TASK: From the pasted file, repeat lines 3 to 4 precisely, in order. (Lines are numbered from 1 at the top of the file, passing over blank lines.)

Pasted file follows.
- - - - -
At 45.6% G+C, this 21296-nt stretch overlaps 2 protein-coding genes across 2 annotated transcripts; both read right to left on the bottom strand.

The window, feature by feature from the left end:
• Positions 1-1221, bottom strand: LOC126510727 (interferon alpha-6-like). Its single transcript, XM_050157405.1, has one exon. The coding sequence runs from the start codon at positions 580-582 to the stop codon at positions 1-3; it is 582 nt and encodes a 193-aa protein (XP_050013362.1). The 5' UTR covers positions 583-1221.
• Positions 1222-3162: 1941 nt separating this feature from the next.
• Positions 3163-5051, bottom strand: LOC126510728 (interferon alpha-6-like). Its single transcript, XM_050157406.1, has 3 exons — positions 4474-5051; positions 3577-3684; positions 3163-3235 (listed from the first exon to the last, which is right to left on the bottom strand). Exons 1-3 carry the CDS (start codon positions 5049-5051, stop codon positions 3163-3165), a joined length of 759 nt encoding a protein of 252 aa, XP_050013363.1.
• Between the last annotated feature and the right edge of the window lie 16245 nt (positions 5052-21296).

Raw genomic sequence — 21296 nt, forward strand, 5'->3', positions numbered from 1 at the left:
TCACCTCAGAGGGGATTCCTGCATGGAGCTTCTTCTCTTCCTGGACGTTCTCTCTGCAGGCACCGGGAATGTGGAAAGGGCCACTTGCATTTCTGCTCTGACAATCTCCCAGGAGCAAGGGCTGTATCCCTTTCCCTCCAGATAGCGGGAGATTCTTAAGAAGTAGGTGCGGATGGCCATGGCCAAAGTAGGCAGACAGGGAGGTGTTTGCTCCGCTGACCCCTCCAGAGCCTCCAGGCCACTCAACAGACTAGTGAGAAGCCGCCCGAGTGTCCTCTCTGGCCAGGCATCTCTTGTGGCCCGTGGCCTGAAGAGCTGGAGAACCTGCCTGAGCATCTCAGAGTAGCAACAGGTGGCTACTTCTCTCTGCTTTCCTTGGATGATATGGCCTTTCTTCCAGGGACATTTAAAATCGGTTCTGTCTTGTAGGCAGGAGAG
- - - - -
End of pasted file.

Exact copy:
• Positions 1-1221, bottom strand: LOC126510727 (interferon alpha-6-like). Its single transcript, XM_050157405.1, has one exon. The coding sequence runs from the start codon at positions 580-582 to the stop codon at positions 1-3; it is 582 nt and encodes a 193-aa protein (XP_050013362.1). The 5' UTR covers positions 583-1221.
• Positions 1222-3162: 1941 nt separating this feature from the next.